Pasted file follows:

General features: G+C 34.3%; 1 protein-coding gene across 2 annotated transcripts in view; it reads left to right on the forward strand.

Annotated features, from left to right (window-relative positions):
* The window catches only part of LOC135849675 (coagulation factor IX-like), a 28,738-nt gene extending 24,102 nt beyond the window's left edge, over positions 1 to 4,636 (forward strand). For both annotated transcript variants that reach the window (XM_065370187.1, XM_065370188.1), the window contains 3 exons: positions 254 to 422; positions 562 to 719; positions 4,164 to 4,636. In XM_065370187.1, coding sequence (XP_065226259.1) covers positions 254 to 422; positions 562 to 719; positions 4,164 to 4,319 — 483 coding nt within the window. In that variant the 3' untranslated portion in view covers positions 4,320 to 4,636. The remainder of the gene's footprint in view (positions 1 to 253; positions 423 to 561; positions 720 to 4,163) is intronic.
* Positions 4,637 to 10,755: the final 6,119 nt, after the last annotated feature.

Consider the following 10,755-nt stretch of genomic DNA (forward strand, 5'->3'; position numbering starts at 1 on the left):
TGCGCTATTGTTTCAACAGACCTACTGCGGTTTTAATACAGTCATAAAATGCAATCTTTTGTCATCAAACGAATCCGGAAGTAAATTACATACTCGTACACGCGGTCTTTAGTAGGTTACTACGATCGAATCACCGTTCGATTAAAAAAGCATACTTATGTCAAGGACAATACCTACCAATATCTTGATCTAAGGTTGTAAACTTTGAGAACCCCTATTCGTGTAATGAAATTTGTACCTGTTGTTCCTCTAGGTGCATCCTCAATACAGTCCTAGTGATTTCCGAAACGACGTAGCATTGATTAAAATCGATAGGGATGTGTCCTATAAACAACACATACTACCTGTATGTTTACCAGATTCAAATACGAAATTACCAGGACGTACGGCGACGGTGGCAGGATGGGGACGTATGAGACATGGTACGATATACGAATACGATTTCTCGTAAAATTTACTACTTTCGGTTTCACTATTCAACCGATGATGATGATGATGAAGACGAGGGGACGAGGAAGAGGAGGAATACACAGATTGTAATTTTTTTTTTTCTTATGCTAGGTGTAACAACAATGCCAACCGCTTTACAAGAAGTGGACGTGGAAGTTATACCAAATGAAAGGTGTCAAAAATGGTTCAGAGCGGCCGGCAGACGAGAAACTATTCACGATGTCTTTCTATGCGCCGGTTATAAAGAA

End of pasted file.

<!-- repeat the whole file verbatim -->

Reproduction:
General features: G+C 34.3%; 1 protein-coding gene across 2 annotated transcripts in view; it reads left to right on the forward strand.

Annotated features, from left to right (window-relative positions):
* The window catches only part of LOC135849675 (coagulation factor IX-like), a 28,738-nt gene extending 24,102 nt beyond the window's left edge, over positions 1 to 4,636 (forward strand). For both annotated transcript variants that reach the window (XM_065370187.1, XM_065370188.1), the window contains 3 exons: positions 254 to 422; positions 562 to 719; positions 4,164 to 4,636. In XM_065370187.1, coding sequence (XP_065226259.1) covers positions 254 to 422; positions 562 to 719; positions 4,164 to 4,319 — 483 coding nt within the window. In that variant the 3' untranslated portion in view covers positions 4,320 to 4,636. The remainder of the gene's footprint in view (positions 1 to 253; positions 423 to 561; positions 720 to 4,163) is intronic.
* Positions 4,637 to 10,755: the final 6,119 nt, after the last annotated feature.

Consider the following 10,755-nt stretch of genomic DNA (forward strand, 5'->3'; position numbering starts at 1 on the left):
TGCGCTATTGTTTCAACAGACCTACTGCGGTTTTAATACAGTCATAAAATGCAATCTTTTGTCATCAAACGAATCCGGAAGTAAATTACATACTCGTACACGCGGTCTTTAGTAGGTTACTACGATCGAATCACCGTTCGATTAAAAAAGCATACTTATGTCAAGGACAATACCTACCAATATCTTGATCTAAGGTTGTAAACTTTGAGAACCCCTATTCGTGTAATGAAATTTGTACCTGTTGTTCCTCTAGGTGCATCCTCAATACAGTCCTAGTGATTTCCGAAACGACGTAGCATTGATTAAAATCGATAGGGATGTGTCCTATAAACAACACATACTACCTGTATGTTTACCAGATTCAAATACGAAATTACCAGGACGTACGGCGACGGTGGCAGGATGGGGACGTATGAGACATGGTACGATATACGAATACGATTTCTCGTAAAATTTACTACTTTCGGTTTCACTATTCAACCGATGATGATGATGATGAAGACGAGGGGACGAGGAAGAGGAGGAATACACAGATTGTAATTTTTTTTTTTCTTATGCTAGGTGTAACAACAATGCCAACCGCTTTACAAGAAGTGGACGTGGAAGTTATACCAAATGAAAGGTGTCAAAAATGGTTCAGAGCGGCCGGCAGACGAGAAACTATTCACGATGTCTTTCTATGCGCCGGTTATAAAGAA